Giving parents the right to choose what school they would like to send their children to is an idea whose time has come. The most popular measure toward that end is the voucher program. If parents could present a voucher to any public, private or parochial school they chose, the net result would be to either make the poor schools better or to drive them out of business. Market discipline is what accounts for success in our economy, and the same principles that work well there could work well in the education industry as well.

Those who favor voucher programs will have their eyes fixed on Jersey City in October. Mayor Brett Schundler has risked a great deal of political capital in promoting vouchers, and if the vote in the Jersey City legislature fails, it would not bode well for him. But he seems confident that he will prevail. According to the Jersey City “Schoolchildren First” Education Act, the legislation would transform the school system as we know it. The legislation:

(a) Encourages a wide array of educational programs in governmental schools and provides financial assistance to families which would like to send their children to non-governmental schools, so that every child may have an expanded opportunity to be taught in the setting and manner which best helps that child learn.

(b) Replaces the bureaucratic regulation of a monopoly as a means of ensuring school accountability with competition, performance measurement, and disclosure, so that student success, not school sameness, becomes the focus of educational effort.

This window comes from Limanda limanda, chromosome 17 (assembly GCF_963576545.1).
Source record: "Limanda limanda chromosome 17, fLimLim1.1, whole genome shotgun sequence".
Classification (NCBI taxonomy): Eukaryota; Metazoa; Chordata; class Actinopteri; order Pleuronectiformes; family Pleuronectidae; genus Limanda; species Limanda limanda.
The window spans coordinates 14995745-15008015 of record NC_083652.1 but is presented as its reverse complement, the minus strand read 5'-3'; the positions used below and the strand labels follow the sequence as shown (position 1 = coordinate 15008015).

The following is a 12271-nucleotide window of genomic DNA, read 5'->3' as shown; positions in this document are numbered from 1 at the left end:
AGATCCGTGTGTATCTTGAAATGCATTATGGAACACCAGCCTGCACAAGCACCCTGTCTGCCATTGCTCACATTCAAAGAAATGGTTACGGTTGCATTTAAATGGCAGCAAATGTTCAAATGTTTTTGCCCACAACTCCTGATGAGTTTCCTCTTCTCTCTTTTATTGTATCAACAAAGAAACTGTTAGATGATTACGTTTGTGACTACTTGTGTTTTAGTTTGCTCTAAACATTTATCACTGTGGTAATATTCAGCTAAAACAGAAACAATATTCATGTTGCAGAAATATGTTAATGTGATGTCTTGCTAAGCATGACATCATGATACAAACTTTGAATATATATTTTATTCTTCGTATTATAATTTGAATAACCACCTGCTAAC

Predictably, the public school establishment is lined up against the bill.

Unfortunately, an honest debate on the issue has not been forthcoming. The ugly specter of anti-Catholicism has been raised by at least one member of the Jersey City legislature. It has been said that the bill is designed to shore up support for the declining interestinCatholicschools. Leaving aside the fact that enrollment in Catholic schools is up, the fact remains that the real beneficiaries of the bill are the parents and children of all religions (and non-believers as well).

Competition among schools would certainly not hurt the good public schools. Competition rewards success and penalizes failure. By working so tirelessly against Mayor Schundler’s effort, the public school industry, represented by unions like the National Education Association, is unwittingly issuing a failing report card to its own schools.

The real strength of Mayor Schundler’s drive for school choice is that the program is confined solely to Jersey City. This way everyone who lives outside the area can judge for himself the effect of vouchers. If it works, other cities, if not states, will want to imitate the success. If it fails, so will the idea of school choice. The smart money says the odds are with Mayor Schundler. And the smart money says that a variant of the Jersey City plan will be coming to a school system in your area soon.

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